I READ with interest about the number of Boston landmarks that began 100 years ago (“Boston’s banner year,’’ Business, Jan. 4), and was disappointed not to see any mention of St. Paul’s Episcopal Cathedral, which was dedicated as the diocesan cathedral on Oct. 7, 1912. I would not have the temerity to claim that we are a Boston landmark on the order of Fenway Park or Filene’s, but I think our quieter presence across Boston Common from the State House has had an undeniable significance.
Bishop William Lawrence declared at the dedication that the cathedral would be “a house of prayer for all people,’’ and we have followed that vision for the past 100 years, establishing bread lines during the Depression, serving meals for the homeless since 1984, initiating the first healing services in Massachusetts for people affected by AIDS, and welcoming Muslims for weekly prayers since September 2000. Our Greek Revival building, the first in Boston, doesn’t resemble a typical cathedral or even a church. But if you picture us as a manger with room for all in the heart of downtown Boston, you’ll grasp who we try to be.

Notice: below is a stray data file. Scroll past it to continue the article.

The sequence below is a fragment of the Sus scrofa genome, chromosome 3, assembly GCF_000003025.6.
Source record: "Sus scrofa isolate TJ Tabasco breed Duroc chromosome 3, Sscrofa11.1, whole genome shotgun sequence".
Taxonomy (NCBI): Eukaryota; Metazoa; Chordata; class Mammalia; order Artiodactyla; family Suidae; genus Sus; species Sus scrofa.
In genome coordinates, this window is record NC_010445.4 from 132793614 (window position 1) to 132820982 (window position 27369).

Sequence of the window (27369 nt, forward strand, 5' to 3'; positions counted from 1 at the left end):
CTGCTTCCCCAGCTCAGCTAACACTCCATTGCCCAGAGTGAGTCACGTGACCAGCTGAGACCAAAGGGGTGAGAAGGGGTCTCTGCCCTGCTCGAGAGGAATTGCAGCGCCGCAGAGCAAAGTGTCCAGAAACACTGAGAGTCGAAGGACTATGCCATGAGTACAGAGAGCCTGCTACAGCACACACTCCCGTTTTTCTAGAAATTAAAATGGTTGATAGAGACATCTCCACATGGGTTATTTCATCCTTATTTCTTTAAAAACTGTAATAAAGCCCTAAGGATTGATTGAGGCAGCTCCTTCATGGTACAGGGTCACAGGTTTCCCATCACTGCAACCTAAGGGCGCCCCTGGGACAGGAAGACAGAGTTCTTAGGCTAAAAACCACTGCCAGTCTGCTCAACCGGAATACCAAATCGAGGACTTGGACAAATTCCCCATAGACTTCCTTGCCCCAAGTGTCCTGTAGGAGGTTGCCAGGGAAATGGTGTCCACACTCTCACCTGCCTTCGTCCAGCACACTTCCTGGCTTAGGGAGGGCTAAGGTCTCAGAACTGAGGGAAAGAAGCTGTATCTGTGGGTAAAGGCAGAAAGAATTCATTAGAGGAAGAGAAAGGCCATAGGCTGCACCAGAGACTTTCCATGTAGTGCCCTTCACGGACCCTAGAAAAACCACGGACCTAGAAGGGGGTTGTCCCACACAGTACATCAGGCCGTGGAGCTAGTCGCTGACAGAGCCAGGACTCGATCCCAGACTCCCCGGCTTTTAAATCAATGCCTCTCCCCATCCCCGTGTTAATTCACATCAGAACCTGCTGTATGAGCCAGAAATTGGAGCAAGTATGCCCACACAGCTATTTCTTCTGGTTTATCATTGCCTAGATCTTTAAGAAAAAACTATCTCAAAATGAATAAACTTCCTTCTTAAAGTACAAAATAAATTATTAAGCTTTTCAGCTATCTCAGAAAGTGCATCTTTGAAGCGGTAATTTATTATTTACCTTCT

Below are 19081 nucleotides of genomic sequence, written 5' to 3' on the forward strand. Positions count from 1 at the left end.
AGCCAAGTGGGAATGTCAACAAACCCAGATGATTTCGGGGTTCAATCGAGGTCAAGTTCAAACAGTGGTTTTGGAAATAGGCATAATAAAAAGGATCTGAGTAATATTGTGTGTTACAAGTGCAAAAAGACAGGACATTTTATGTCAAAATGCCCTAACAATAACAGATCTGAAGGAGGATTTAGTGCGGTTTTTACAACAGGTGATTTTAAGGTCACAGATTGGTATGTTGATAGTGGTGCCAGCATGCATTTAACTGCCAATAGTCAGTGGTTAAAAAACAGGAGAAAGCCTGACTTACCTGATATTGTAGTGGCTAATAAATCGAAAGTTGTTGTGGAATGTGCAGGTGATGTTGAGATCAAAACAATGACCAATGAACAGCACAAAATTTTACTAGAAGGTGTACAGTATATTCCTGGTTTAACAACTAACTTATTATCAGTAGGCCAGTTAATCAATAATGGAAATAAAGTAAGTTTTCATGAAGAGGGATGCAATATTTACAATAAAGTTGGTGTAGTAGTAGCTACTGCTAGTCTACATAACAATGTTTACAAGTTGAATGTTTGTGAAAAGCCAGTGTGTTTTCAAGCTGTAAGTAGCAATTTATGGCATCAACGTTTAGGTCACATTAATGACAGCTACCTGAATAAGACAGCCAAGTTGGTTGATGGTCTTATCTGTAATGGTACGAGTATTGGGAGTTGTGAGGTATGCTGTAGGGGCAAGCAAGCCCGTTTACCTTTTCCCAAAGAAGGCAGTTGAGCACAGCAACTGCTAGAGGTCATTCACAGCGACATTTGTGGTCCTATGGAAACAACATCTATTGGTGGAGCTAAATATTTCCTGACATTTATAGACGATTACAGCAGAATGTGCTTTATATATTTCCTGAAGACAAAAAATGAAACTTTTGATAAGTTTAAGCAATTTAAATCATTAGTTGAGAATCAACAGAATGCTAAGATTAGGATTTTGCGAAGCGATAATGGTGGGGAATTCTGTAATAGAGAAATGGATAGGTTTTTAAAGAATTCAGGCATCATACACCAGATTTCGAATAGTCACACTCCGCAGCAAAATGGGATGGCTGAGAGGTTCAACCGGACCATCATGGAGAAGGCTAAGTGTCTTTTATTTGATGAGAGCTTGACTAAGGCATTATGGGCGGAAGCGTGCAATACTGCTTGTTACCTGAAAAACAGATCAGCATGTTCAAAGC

The Very Rev. Jep Streit
Dean Cathedral Church of St. Paul, Episcopal Boston